‘Guinevere!’ exclaimed Vita. ‘What are you waiting for? Go and tell Ànemos!’

Yes, of course.

Guinevere raced out of the house so fast that she ran down the fungus-folk and their straw handcart. She looked around, but the Pegasus was nowhere to be seen. Guinevere hoped he wasn’t flying on patrol with the mist-ravens just now. She ran down to the fjord. Nothing! Until one of the winged pigs finally told her that he had seen Ànemos outside Slatebeard’s abandoned cave.

The Pegasus was standing where the old dragon often used to lie. The ground there was still as warm as if the sun had been heating up the stone. Ànemos raised his head as Guinevere appeared at the mouth of the cave. She had run so fast that she was fighting for breath and couldn’t get out a word. But she didn’t have to say anything. Ànemos read her good news in her face.

For a moment he just stood there, looking at her.

Then he walked over and leaned his forehead against Guinevere’s shoulder.

‘Climb on, human girl!’ he said, spreading his wings as he carried her out of the cave.

Guinevere felt how fast her heart was beating as he flew above the forest and the meadows with her. The good news had already spread. Dozens of fabulous beings were waiting outside the stable, but the mist-ravens made sure that none of them went into it.

Of course, the geese who were looking after the nest knew what had happened. They were cackling in such excitement when Ànemos and Guinevere entered the stable that they forgot to protest as usual when she put her hand under their feathers. She reached carefully for the first egg that her fingers found. Ouranos was a tangle of legs and wings.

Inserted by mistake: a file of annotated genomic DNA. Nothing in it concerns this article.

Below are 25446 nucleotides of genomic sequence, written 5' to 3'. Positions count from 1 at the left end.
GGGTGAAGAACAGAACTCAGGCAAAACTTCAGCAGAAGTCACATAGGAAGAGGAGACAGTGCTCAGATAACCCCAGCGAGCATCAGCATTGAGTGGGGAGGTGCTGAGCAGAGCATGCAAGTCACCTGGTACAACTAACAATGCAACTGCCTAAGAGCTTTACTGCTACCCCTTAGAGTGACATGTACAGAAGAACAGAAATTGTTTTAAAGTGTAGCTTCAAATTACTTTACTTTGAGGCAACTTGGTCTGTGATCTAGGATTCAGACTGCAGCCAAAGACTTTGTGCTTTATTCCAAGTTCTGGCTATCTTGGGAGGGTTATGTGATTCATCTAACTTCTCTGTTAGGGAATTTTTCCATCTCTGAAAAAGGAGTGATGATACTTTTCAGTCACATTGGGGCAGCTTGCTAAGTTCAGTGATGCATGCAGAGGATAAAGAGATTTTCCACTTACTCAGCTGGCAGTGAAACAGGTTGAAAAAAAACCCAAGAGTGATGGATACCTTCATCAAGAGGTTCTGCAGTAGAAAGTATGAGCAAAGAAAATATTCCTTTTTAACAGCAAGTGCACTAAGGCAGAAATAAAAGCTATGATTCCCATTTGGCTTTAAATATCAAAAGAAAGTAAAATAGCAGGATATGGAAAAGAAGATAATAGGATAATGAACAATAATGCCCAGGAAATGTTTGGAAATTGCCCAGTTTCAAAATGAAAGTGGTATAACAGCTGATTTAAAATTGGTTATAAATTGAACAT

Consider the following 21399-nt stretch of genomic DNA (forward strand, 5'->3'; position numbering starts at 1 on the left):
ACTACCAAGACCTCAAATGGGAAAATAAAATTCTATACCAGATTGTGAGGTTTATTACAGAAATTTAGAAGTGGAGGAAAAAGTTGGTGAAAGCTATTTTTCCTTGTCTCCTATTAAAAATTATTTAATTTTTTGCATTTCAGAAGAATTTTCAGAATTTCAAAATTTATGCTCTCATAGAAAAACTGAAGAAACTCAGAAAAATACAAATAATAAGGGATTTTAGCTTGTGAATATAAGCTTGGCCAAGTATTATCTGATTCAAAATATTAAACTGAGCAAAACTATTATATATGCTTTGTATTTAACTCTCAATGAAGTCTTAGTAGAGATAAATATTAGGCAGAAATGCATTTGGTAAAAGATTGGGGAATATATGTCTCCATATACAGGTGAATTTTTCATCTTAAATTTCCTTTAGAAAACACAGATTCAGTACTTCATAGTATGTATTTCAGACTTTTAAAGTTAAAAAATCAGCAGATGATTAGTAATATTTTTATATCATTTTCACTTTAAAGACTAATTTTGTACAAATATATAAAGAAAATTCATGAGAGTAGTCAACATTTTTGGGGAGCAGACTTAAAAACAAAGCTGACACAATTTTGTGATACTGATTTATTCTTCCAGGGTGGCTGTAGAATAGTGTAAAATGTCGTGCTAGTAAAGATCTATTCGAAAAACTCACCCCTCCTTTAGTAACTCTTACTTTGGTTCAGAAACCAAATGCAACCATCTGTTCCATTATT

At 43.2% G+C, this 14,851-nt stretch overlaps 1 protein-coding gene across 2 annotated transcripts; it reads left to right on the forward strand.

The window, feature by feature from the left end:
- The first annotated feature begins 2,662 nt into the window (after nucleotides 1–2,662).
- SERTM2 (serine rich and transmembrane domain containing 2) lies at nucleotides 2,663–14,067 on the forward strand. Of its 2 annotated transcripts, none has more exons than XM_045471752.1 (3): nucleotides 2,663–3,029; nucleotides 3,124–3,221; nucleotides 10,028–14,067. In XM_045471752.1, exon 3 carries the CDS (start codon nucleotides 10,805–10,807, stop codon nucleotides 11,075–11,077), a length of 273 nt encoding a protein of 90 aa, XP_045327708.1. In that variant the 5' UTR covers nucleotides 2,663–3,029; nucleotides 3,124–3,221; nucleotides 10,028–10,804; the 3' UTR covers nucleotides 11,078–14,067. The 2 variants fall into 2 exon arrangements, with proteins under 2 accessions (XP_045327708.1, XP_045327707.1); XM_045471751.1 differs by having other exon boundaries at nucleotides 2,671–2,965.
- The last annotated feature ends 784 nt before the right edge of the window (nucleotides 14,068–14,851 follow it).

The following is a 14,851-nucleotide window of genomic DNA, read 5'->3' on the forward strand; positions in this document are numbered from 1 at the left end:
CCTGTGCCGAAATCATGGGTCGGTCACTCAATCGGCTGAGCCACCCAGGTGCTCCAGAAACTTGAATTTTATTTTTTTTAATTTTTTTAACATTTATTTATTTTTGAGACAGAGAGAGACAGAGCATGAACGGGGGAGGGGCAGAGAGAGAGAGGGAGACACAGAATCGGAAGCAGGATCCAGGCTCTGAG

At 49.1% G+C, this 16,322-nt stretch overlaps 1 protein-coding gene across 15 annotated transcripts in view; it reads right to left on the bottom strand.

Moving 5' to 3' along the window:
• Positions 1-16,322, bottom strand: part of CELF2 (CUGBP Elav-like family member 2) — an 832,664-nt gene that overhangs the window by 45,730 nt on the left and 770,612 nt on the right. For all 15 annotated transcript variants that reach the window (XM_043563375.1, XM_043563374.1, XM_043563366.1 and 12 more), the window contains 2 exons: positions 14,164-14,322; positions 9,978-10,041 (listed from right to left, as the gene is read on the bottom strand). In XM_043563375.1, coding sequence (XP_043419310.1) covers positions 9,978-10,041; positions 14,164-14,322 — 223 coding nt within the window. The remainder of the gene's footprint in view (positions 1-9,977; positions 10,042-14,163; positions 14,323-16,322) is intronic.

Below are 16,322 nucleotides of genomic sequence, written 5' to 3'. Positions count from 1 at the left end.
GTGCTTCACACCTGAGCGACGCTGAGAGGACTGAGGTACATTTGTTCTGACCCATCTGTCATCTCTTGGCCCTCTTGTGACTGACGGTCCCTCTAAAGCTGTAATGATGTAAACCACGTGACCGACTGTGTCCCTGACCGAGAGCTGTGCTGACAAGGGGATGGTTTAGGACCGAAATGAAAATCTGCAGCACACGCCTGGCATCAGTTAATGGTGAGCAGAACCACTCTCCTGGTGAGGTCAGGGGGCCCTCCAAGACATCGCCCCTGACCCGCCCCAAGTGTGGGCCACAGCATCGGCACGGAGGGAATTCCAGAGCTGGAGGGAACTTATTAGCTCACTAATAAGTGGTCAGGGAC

‘It’s going to be all right!’ whispered Guinevere, dropping a kiss on the egg where the foal was unhappily pressing his nose to the shell that was now too small for him. ‘Everything will be all right. And soon I’ll be riding you all, one after the other, and we’ll fly races with your father!’

Ànemos came to stand beside her as she carefully tucked the egg under the goose feathers again. Guinevere hugged the geese, although they didn’t think much of such human expressions of emotion, and she smiled at Ànemos.

‘You see?’ she said. ‘My father is very good at keeping his promises.’


A New Dragon in MÍMAMEIÐR

Is there not glory enough in living the days given to us?

You should know there is adventure in simply being among

those we love and the things we love, and beauty too.

Lloyd Alexander, The Black Cauldron

Ànemos could already see Tattoo when Guinevere and Vita could make out only a dark spot in the pale blue sky. Gilbert Greytail had expected the feather to arrive in the afternoon, but Tattoo had made considerably better speed than that. The Pegasus flew to meet the dragon at once, along with the mist-ravens.

‘That’s not Firedrake, Mum!’ said Guinevere when she saw Tattoo more clearly through the binoculars. ‘It’s another dragon!’

Raskervint didn’t need binoculars to see Tattoo, but she looked as baffled as Guinevere. ‘Do dragons come patterned these days?’ she asked.

‘Yes, that’s new to me too,’ replied Vita.

None of them would ever forget the sight they saw that morning: the Pegasus and the dragon side by side, and Ben, waving to them in excitement over the shoulder of another boy who had a small furry something in his arms. The fear that had been dammed up in Guinevere’s heart over the last ten days turned to amazement and delight. Although her mother’s grave face reminded her that that the hope of the griffin’s feather saving the foals was still just that: a hope.

Most of the inhabitants of MÍMAMEIÐR had gathered around the Pegasus stable when Tattoo and Ànemos landed behind it.

‘Guinevere!’ called Ben from the strange dragon’s back. ‘Let me introduce you! This is Tattoo! He brought us here faster than the wind. And this,’ he added, pointing to the other boy, ‘is…’

‘Winston Setiawan,’ said Winston, introducing himself. He pointed to his small, furry companion. ‘And this is Berulu.’

‘A maki – he looks a bit like a brownie,’ whispered Guinevere.

Berulu twittered something in Winston’s ear.

‘He’s pointing out that he is not my pet. Okay, I’ll tell them,’ said Winston, climbing down from the dragon’s back. ‘Because brownie-makis don’t like that kind of thing at all.’

‘No wild animal does,’ said Guinevere, smiling at Berulu. ‘We know that here in MÍMAMEIÐR. Don’t worry!’

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